While the film “42” brings attention to the important life and legacy of Jackie Robinson, Dave Zirin describes how it limits the story to a tale of “individual triumph through singular greatness,” ignoring the social movements and broader context of the time. In fact, we see these same distortions of history in textbook descriptions of Robinson. For example, from Pearson Prentice-Hall’s America, p. 876:
Barriers Begin to Crumble
One of the first barriers to fall was in sports. Professional baseball had long been segregated into the all-white Major Leagues and the Negro League. Branch Rickey, general manager of the Brooklyn Dodgers, wanted to break the “color line” and tap into the vast pool of talent in the Negro League.
In 1947, Rickey signed an African American army veteran named Jackie Robinson. Robinson’s first years in the majors were a test of endurance. While some teammates welcomed him, he was ignored by other players and jeered at by fans. Soon, however, his skill and daring on the field won him huge numbers of fans, both white and African American. At the end of his first season, Robinson was named Rookie of the Year. More important, he paved the way for other African American athletes to compete in professional sports.
Zirin’s critical analysis of the film is also very useful as a critique of traditional textbook narratives.
This week in Major League Baseball was Jackie Robinson Day. This is when Commissioner Bud Selig honors the man who broke the color line in 1947 and pats MLB on the back for being “a leader in the Civil Rights Movement.” It’s possible to appreciate that Selig honors one of the 20th Century’s great anti-racist heroes. It’s also possible, out of respect for Jackie Robinson, to resent the hell out of it.
Ignored on Jackie Robinson Day are baseball’s decades of racism before Jackie broke the color line. Ignored are Robinson’s own critiques of baseball’s bigoted front office hiring policies. Ignored is the continuance of the racism that surrounds the game in 2013. Ignored is the fact that today in Arizona, Latino players live in fear of being stopped by police for not having their papers in order.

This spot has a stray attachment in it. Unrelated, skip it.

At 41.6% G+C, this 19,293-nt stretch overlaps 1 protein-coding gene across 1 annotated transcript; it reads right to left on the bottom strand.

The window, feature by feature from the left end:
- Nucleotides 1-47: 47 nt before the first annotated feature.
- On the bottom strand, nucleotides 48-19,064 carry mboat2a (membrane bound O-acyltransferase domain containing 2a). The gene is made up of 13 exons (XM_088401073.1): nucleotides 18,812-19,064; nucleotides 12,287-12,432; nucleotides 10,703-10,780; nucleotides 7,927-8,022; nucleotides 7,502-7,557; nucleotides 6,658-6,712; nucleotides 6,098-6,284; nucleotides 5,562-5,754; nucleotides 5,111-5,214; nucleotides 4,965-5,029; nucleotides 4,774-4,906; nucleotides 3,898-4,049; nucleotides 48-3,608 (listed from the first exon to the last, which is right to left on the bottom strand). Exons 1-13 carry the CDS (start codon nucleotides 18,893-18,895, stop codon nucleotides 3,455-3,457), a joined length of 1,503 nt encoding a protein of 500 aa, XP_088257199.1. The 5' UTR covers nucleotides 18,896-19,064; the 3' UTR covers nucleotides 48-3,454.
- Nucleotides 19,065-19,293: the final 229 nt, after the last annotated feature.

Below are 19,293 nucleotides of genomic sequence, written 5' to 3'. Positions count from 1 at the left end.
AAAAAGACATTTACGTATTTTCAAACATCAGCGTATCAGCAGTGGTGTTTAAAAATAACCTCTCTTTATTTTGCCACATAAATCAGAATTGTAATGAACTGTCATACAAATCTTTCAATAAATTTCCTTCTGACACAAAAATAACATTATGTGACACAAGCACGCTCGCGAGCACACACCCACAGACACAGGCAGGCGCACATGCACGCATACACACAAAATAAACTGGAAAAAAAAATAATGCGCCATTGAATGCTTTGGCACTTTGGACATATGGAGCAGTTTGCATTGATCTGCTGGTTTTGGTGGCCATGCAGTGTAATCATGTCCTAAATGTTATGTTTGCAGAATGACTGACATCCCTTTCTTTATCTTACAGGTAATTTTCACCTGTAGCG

The recent film 42 about Jackie Robinson’s entry into the Major Leagues shares this contradiction. I can certainly understand why many people I respect love this film. I can understand why a teacher I know thinks it’s a great primer for young people who don’t know Jackie’s story. I understand why, given the high production values and loving depictions, Jackie Robinson’s family has been outspoken in their appreciation. But I didn’t like it, and with all respect, I want to make the case that I don’t believe Jackie Robinson would have liked it either.
Early in the film, Jackie Robinson, played by newcomer Chadwick Boseman, says, “I don’t think it matters what I believe. Only what I do.” Unfortunately that quote is like a guiding compass for all that follows. The filmmakers don’t seem to care what Robinson—a deeply political human being—believed either. Instead 42 rests on the classical Hollywood formula of “Heroic individual sees obstacle. Obstacle is overcome. The End.” That works for Die Hard or American Pie. It doesn’t work for a story about an individual deeply immersed and affected by the grand social movements and events of his time. Jackie Robinson’s experience was shaped by the Dixiecrats who ruled his Georgia birthplace, the mass struggles of the 1930s, World War II, the anti-communist witch-hunts and later the Civil Rights and Black Freedom struggles. To tell his tale as one of individual triumph through his singular greatness is to not tell the story at all.
This is particularly ironic since Jackie Robinson spent the last years of his life in a grueling fight against his own mythos. He hated that his tribulations from the 1940s were used to sell a story about an individualistic, Booker T. Washington approach to fighting racism.
As he said in a speech, “All these guys who were saying that we’ve got it made through athletics, it’s just not so. You as an individual can make it, but I think we’ve got to concern ourselves with the masses of the people—not by what happens as an individual, so I merely tell these youngsters when I go out: certainly I’ve had opportunities that they haven’t had, but because I’ve had these opportunities doesn’t mean that I’ve forgotten.”